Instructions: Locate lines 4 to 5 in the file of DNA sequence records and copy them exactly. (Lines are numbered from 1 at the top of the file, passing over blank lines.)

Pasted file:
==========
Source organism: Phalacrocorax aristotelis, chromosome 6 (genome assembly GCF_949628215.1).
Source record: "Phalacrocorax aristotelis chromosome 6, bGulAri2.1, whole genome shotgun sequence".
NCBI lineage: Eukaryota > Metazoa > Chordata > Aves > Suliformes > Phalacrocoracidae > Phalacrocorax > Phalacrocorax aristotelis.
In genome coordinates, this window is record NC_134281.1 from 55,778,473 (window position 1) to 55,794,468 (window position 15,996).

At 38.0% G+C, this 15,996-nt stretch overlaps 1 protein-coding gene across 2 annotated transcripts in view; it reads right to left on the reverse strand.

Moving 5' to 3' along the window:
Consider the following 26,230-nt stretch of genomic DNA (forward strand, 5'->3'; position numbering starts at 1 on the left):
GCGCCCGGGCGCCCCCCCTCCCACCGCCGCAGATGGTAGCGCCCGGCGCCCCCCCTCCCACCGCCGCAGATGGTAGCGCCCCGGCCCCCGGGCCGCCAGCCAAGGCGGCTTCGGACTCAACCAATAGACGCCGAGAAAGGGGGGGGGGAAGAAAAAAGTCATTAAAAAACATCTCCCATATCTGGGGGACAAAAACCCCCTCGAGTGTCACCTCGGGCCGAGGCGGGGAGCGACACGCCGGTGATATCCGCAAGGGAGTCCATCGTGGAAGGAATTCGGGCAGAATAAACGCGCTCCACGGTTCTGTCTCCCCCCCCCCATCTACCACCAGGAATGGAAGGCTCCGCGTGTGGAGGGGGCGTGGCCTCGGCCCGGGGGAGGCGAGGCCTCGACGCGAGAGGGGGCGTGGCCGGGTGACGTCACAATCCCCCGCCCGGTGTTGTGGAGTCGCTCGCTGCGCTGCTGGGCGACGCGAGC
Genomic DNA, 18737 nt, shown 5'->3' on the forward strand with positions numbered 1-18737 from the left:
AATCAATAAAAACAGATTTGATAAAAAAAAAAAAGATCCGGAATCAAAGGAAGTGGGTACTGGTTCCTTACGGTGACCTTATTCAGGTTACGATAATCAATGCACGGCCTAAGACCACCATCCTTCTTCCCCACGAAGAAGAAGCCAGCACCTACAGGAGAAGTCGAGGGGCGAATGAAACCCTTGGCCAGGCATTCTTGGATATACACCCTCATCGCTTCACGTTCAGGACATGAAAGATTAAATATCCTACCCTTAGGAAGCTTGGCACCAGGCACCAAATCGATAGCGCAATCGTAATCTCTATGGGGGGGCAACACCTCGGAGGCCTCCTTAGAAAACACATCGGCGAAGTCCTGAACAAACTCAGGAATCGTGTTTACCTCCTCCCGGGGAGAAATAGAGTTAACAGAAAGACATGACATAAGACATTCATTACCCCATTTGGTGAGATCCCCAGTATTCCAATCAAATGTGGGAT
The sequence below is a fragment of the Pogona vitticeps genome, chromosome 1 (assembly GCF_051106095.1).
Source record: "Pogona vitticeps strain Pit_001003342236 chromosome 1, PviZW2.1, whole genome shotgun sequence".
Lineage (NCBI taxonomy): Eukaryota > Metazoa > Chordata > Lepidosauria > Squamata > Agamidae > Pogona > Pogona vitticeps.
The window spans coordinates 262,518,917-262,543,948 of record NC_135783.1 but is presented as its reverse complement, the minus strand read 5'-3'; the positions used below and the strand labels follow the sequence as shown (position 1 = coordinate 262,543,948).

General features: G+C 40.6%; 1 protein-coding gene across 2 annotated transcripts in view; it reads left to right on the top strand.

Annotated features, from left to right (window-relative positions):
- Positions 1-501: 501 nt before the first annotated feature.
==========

In genome coordinates, this window is record NC_134281.1 from 55,778,473 (window position 1) to 55,794,468 (window position 15,996).

At 38.0% G+C, this 15,996-nt stretch overlaps 1 protein-coding gene across 2 annotated transcripts in view; it reads right to left on the reverse strand.